The resignation Pope Benedict XVI from the papacy was met with shock and disbelief from Catholics around the world. The 85-year-old's departure from the Vatican on the grounds of his deteriorating health marks the first abdication of a pope since 1415, and the decision stands to fundamentally change the customs surrounding succession to one of the world's most important religious seats.
No sooner had the news of the Pope's resignation broken, than speculation began mounting as to who would succeed the German Joseph Aloisius Ratzinger to lead more than one billion Catholics worldwide. According to the Vatican, the conclave of cardinals that will elect a successor is scheduled to start on 15 March with a new pope likely to be elected in time for Easter.
With the growth of Catholicism in Asia, Africa and Latin America, which is shifting the church's centre of gravity away from Europe, cardinals are faced with the challenge of electing a pope who can represent followers across the world, and meet their social and political demands. A list of potential candidates is already circulating in the media, with the frontrunners including cardinals from Argentina, Honduras, Ghana and Nigeria.
Among those reported to be in the running are Cardinal Peter Turkson, 64, from Ghana, and Cardinal Francis Arinze, 80, from Nigeria. If either were selected, they would become the first African to hold the position for 1,500 years and the first black pope in the history of the Catholic church.
Electing an African would send out the clearest message yet of the growing shift in the balance of power - religious and political - between the developed and the developing world. With a growing middle class and an expanding consumer base, Africa in particular is becoming an increasingly important market for global trade. Foreign direct investment - investment in Africa from overseas sources - grew from $9 billion (£5.8 billion) in 2000 to $40 billion in 2011.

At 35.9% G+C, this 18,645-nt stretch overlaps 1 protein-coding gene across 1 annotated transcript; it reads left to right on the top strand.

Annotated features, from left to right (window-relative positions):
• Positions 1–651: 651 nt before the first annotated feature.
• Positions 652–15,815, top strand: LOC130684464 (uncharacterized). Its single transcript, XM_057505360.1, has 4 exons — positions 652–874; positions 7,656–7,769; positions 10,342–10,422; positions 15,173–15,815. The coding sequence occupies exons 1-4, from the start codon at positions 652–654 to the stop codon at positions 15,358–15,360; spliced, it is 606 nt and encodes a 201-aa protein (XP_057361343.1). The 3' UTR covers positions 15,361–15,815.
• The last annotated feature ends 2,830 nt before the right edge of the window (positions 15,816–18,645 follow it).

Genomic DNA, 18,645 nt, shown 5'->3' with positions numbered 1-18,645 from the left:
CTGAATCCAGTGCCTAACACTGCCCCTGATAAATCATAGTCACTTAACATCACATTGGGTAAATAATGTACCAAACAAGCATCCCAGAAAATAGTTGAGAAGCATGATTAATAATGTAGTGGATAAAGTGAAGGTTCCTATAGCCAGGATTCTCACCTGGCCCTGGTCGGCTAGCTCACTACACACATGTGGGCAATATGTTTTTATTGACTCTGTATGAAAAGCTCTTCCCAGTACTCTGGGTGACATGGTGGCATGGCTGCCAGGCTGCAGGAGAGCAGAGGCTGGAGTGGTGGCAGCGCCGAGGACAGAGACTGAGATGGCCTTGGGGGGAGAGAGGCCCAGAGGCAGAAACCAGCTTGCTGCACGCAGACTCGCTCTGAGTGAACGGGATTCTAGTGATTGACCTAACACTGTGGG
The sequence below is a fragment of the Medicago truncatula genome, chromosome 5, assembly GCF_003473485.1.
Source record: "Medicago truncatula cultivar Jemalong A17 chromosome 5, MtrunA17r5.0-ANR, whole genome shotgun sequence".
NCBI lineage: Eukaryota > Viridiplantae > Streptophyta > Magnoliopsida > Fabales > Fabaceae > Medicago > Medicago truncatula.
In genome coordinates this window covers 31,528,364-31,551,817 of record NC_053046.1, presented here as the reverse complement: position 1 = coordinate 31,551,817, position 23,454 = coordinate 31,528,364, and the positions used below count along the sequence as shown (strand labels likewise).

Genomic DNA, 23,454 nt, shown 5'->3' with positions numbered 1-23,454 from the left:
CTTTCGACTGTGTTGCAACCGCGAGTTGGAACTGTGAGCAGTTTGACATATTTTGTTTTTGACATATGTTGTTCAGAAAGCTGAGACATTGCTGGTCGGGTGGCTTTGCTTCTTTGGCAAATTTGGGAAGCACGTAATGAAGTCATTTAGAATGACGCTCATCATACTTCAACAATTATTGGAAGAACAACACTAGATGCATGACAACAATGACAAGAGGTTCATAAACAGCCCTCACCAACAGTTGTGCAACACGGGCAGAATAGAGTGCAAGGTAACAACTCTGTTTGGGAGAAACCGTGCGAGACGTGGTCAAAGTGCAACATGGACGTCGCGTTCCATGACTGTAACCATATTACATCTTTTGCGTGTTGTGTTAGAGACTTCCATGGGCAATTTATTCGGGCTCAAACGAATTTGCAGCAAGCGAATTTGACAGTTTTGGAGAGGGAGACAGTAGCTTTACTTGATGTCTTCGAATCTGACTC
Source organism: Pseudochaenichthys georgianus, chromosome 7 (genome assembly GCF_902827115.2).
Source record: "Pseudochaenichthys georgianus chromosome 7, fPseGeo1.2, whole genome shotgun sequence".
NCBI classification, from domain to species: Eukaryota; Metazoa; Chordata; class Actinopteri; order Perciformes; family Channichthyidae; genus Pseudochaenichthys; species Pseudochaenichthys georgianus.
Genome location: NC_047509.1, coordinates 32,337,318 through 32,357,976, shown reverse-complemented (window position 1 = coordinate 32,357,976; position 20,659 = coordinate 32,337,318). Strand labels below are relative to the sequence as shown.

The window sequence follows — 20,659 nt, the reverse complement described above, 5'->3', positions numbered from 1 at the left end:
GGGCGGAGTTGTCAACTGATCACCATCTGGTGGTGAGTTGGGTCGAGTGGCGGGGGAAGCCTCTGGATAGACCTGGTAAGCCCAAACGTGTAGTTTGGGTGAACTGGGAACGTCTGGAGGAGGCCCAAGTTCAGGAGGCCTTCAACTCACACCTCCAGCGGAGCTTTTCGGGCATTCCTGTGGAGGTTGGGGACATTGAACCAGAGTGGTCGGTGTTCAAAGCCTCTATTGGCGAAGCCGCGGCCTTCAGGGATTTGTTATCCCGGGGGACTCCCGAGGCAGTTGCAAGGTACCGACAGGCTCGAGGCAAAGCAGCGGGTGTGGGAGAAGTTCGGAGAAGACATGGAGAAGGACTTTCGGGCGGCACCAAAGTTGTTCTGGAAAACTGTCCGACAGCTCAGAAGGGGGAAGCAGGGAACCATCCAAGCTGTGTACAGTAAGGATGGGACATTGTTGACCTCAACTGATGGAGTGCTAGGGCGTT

In addition to its growing economic influence, the developing world represents the fastest-growing area for religious faith, including Catholicism. Between 2000 and 2008 the proportion of the world's Catholics living in Africa grew from 12.5 per cent to nearly 15 per cent. During this period the percentage of those based in Europe fell from just under 27 per cent to a little over 24 per cent.
In some ways, the election of a black African would go a long way towards bringing the Catholic church into the 21st century. But Turkson's religious views, which reflect those held across much of Africa and Asia, remain staunchly conservative. The Ghanaian's traditional take on controversial issues such as homosexuality, contraception and abortion could represent a social step backwards for the church if he were elected, and have implications for sexual freedom and women's rights across the world.
Many observers expect the position to ultimately go to a more typical candidate. The reported favourite is the Italian, Cardinal Angelo Scola, followed by French-Canadian Marc Ouellet. Choosing a candidate from further afield, however, would be a major step in bringing the developed and the developing world closer together.
Will the election of a new pope have implications for global politics, or is it a religious event only of interest to Catholics?
*"It may play a significant factor in the private lives of many people in the world, but (hopefully) in broadly secular countries the Pope does not have any influence over economic activity."*Dan Osborn - University of East Anglia
*"Everything is connected with global economics somehow. And even though I believe church and state should be separated by all means, reality proves otherwise." *Anna Bella - University of Edinburgh
*"I really don't see how the election of the new pope is of any interest to global politics. [But if he were from] Africa or Latin America, surely this would give a more fair representation of the Catholic population." *Conor Scott - University of Edinburgh